Yesterday on GamePolitics I wrote that watchdog group the National Institute on Media and the Family has been co-opted by the video game industry.
It wasn’t the first time I’ve taken NIMF to task for accepting a $50,000 grant from the Entertainment Software Association, the lobbying group which represents US game publishers. Not surprisingly, NIMF took umbrage at my comments. Spokesman Darin Broton told GameCyte:
We’re never going to stop putting the retailers or the industry’s feet to the fire… You can rest assured that we’ll be talking publicly in 2009 about the issue of gaming addiction.
[NIMF accepted the ESA grant because] we’re working on a project to create an online tool for parents to tackle the issues of online predators, cyberbullies, etcetera. It’s not a blank check. It’s for a specific spot on the website.
Yes, there was hesitation [about accepting the ESA grant], and if there wasn’t hesitation, I don’t think any of us would be doing our jobs. But I think the end result of giving a parent another useful thing for them to make better decisions at home with their kids is worthwhile.
I’ve actually laughed at GamePolitics, because before this, GamePolitics was a frequent critic of NIMF for being too harsh on the industry. It’s a case of wanting to have your cake and eat it too.
I look forward to seeing what GamePolitics has to say in early 2009, and see if they still think we’re in the back pocket of the industry.
GP: I’m glad to see that my comments struck a nerve – they were meant to.
That said, I should point out that I have a great deal of respect for Dr. David Walsh and his organization. But there are certain lines which a self-proclaimed watchdog group like NIMF just shouldn’t cross. And accepting money from the very industry you claim to be watching is one of those lines – maybe the biggest, brightest one of all. It’s the reason why you won’t find any paid video game advertising on GamePolitics, which is owned by the ECA, a game consumer advocacy group.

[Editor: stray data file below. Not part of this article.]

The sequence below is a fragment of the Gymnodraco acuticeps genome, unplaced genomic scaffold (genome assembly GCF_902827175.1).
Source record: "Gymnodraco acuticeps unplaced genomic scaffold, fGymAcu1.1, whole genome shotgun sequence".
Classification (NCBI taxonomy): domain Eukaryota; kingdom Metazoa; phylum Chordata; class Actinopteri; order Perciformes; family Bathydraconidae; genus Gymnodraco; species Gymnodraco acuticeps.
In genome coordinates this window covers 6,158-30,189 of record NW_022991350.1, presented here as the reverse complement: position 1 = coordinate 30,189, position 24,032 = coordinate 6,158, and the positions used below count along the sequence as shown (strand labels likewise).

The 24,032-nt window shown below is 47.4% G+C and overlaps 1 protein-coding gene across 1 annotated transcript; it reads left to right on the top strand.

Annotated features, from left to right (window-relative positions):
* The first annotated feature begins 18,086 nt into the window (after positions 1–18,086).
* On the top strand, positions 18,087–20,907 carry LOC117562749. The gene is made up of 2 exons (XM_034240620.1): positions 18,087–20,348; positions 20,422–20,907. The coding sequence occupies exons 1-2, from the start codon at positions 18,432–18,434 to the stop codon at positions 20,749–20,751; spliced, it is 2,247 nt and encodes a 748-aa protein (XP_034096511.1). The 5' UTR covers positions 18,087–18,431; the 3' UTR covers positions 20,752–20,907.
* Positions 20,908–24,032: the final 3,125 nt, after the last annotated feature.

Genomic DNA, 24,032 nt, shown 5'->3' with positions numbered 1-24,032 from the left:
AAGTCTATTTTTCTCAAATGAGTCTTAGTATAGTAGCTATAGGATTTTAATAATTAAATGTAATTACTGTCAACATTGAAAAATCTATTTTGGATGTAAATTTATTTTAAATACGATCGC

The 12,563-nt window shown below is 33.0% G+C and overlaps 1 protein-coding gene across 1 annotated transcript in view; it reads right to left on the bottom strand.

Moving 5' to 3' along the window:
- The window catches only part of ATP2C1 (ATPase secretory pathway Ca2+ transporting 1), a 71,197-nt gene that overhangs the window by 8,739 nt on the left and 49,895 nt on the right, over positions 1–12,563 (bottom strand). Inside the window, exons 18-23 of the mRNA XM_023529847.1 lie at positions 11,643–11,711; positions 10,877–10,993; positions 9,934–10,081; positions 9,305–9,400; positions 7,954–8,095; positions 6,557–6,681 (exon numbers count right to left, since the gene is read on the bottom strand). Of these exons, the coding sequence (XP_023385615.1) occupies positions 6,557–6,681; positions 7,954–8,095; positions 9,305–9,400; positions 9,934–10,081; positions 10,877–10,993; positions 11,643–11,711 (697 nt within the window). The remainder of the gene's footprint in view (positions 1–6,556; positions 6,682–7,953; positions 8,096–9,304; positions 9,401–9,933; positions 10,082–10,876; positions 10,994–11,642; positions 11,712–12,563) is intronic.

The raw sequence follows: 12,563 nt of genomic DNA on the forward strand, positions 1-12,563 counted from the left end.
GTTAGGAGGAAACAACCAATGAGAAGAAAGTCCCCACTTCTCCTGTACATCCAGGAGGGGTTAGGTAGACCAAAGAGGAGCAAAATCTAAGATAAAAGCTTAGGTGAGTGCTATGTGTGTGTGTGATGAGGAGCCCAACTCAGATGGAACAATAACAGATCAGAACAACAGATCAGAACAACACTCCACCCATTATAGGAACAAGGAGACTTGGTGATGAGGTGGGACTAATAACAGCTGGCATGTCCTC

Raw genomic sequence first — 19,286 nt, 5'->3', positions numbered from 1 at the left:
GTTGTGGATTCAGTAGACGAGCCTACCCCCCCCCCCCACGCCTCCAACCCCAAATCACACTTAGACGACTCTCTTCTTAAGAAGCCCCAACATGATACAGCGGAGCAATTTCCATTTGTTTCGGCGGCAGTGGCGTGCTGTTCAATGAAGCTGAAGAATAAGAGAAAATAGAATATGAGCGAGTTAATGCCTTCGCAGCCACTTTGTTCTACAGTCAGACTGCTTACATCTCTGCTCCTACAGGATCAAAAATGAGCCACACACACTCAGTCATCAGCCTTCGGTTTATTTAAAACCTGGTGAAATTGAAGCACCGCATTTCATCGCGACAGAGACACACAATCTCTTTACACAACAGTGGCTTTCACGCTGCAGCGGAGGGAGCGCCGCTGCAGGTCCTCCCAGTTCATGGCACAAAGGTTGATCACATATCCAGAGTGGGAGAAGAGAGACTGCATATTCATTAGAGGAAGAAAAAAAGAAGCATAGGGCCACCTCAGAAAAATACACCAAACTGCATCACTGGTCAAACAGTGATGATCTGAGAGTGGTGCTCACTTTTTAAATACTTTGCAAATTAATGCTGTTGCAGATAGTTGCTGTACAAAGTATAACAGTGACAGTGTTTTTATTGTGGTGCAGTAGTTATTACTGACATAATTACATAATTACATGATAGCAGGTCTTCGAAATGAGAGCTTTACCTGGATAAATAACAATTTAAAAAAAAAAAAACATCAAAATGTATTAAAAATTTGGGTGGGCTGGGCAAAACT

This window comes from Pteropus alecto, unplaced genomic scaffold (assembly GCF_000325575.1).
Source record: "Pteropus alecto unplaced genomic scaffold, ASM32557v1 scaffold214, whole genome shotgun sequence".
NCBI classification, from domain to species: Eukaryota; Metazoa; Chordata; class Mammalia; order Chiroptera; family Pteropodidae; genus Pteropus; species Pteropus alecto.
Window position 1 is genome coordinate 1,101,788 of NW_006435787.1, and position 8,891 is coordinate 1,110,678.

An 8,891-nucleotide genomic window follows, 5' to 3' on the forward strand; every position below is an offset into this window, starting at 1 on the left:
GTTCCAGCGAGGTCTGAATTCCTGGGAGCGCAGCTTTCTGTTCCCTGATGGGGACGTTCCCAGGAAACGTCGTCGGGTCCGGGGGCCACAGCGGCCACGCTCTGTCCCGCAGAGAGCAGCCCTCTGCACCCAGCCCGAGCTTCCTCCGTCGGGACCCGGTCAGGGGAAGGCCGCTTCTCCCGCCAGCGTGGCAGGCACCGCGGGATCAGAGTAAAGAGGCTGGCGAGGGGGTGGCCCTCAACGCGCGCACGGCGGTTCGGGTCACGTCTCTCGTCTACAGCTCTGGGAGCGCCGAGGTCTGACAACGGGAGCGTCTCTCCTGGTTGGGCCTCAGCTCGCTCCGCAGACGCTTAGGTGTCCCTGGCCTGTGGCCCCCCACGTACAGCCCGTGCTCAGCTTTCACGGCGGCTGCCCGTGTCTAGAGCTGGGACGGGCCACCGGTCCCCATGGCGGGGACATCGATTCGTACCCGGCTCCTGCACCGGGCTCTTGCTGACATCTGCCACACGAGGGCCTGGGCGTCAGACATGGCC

And while I haven’t always agreed with NIMF’s conclusions or its methodology, I’ve always believed that the organization’s heart was in the right place. Over the years, David Walsh has been unfailingly respectful in his treatment of the gamer community and gaming press. As we all know, not every game critic behaves with such decency.
Beyond that, it’s not a bad thing to have rational game industry watchdogs at work. When operating appropriately, groups like NIMF provide a useful checks-and-balances function. Yes, we may chafe at some of their conclusions, but sparking a dialogue about games and their potential effects on young people can’t hurt.
In taking GamePolitics to task, Darin Broton indicates that NIMF will have some watchdog-worthy comments early in the new year.
We’ll be watching.
FULL DISCLOSURE DEPT: The ECA is the parent company of GamePolitics.